For about 10 years I used the thicker pink teflon tape (for metal gas pipes) instead of the white stuff (for plastic water pipes), on the advice of an older and wiser aquarist. The idea is that it fills the gaps without having to wrap it more than two times around and with better consistency. I don’t know if they changed the material they used or if my luck just ran out, but I started getting leaks with the pink tape. I switched back to the white a few years back and I’m sticking with it, but there has to be a better way. Most people will tell you they never get leaks. Remember to add four or five strokes to their golf score.

For those who are completely new at this, the tape needs to be wrapped three to four times around the fitting starting at the end and working toward the base where the thread ends and the PVC adapter begins. You need to wrap the thread over and away from you (clockwise) if the part is in your left hand, or under and toward you (clockwise) if the part is in your right hand. It is important to turn clockwise or it will peel off (unravel) when you tighten it into the female thread. I leave the tape thin (two wraps) at the end where the thread starts to mesh with its female counterpart, and I use my thumbnail to cut a thread in the tape. This makes it easier to get the thread started and avoid cross threading. Tighten it as far as it goes by hand and then spin it one revolution with a wrench. This is where you have to use your built-in torque wrench powers to establish how tight is watertight without cracking the female part. These splits can be minute so you may not notice until it gets the wet test. A stressed/over-tightened fitting can also split days or weeks later when you aren’t around. Some industrial fittings have metal rings around the female to assure that the tapered male thread doesn’t wedge it open. As I mentioned before, a small length of flex/spa hose will relieve stress put on pumps, valves, unions, and tanks. People get over zealous wrestling with pumps and valves and forget that there is a delicate glass tank attached to those bulkheads.

I also mentioned that some vendors don’t get the thread exactly right. When plastic fittings are made they are heated then cooled. If the cooling process is too long or too short it will affect the final size of the fitting (shrinkage rate). I often find batches of slip and threaded parts that simply do not fit. I have also found certain parts that are too thin and weak. For example, George Fischer 3/4″ female adapters (FPT x socket) which is female pipe thread by female slip fit, frequently split open with even hand tightening. When this happens I assume it’s a bad mold and move to another vendor like Spears or Dura. Valves are another sensitive area; buy premium valves with a single or double union so you can take it apart later without losing prime or draining the tank or sump.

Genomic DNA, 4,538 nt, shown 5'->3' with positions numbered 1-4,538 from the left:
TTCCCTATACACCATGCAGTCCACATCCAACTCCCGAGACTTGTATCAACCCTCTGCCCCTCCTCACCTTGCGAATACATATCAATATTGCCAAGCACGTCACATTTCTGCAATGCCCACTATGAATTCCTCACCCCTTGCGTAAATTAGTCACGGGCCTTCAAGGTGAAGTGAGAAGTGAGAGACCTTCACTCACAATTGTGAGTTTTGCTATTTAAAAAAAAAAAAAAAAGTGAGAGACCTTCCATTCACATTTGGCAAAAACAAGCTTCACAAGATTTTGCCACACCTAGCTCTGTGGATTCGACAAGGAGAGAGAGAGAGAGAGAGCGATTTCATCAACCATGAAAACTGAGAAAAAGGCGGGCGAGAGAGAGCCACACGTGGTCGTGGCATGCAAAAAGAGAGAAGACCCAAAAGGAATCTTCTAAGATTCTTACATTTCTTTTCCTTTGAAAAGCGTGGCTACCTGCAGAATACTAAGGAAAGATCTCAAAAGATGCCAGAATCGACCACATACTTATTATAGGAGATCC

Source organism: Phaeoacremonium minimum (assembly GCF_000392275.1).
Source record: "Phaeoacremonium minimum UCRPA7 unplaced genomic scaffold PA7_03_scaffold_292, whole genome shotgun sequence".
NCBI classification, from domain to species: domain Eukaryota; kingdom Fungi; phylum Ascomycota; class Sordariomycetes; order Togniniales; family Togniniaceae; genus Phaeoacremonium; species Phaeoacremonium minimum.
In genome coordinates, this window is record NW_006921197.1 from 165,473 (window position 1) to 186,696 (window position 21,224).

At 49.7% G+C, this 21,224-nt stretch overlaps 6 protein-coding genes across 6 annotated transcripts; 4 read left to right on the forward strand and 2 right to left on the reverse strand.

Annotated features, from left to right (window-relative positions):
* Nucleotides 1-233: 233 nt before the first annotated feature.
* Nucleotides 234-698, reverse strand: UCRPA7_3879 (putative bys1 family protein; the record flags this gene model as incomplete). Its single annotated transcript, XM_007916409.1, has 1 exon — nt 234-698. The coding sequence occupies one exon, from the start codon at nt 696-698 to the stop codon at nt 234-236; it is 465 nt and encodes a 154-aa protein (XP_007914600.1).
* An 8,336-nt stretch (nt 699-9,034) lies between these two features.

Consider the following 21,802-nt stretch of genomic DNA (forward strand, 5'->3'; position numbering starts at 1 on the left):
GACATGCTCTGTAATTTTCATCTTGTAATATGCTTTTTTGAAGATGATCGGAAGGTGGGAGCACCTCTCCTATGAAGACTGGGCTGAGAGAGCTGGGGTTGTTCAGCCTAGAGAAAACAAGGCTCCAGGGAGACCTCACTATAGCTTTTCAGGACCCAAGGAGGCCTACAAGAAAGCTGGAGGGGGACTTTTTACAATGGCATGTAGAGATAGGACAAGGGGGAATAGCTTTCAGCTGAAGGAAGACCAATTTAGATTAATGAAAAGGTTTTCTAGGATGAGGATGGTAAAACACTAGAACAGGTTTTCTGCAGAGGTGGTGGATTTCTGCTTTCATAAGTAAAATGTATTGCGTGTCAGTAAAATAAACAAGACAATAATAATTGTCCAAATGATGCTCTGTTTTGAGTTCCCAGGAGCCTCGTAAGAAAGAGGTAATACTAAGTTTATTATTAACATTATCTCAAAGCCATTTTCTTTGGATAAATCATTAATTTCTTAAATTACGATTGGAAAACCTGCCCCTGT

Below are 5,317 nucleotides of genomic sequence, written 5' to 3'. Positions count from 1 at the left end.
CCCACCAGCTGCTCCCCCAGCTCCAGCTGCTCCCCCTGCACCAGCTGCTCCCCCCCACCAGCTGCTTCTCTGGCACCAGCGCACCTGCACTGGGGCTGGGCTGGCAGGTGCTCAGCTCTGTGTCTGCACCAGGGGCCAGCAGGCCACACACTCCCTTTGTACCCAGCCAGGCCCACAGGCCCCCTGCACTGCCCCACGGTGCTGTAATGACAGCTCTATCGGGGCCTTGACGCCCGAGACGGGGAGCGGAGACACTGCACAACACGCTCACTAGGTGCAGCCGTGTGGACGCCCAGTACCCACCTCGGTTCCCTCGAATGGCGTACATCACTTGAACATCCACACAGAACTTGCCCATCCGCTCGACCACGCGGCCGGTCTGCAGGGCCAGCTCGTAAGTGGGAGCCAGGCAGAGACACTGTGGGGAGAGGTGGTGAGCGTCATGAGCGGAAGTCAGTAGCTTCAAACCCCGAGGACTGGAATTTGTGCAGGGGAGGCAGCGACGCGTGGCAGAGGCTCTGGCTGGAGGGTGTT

I have considered trying plumbers paste for threads. Apparently it’s “foolproof”. The problem is it limits your ability to take the part off which defeats the point of threaded parts. 99% of leaks are from threaded parts. In Europe they still use horse hair and “dope” (sealing compound/paste).

I still lightly tape (1.5 revolutions) threaded parts in the tank that aren’t under pressure. It makes it easier to take them apart after calcification and over-tightening. Teflon tape is a lubricant as well as a sealant. Do not silicone PVC parts, as it will not bond properly and interfere with the the thread seat. If you accidentally loosen the part, the silicone seal is compromised and a leak will form.

I’m still learning after 23 years. Last year I discovered what the arrow on the valve is referring to. It sounds easy… the arrow indicates the direction of flow right? Wrong! The arrow denotes the direction that the water can safely travel when you are servicing the pump without blowing out the ball in the valve. The valve is designed to be disassembled for service, namely “ball cleaning”. The ball pops out one of the two sides but not the other. This is referred to as a “checked ball”. With most premium valves the valve handle works like a key to open the valve housing. Pull the valve handle off and it has two protrusions on the inside like a key tool. Discount valves are not “checked” on either side so if you shut the valve off at 90 degrees then open one of the unions (threaded couplings), the ball will come flying out along with the contents of your aquarium. Well, I learned all that stuff the hard way years ago, but I didn’t learn the arrow code until last year. The arrow should point toward the pump for the “in” (influent) as well as the “out” (effluent). This assures that the water pressure can push the direction of the arrow without blowing your balls off. Some non-union valves have an arrow. This arrow does in fact indicate the direction of the water during normal operation. I think the plumbers design this stuff for job security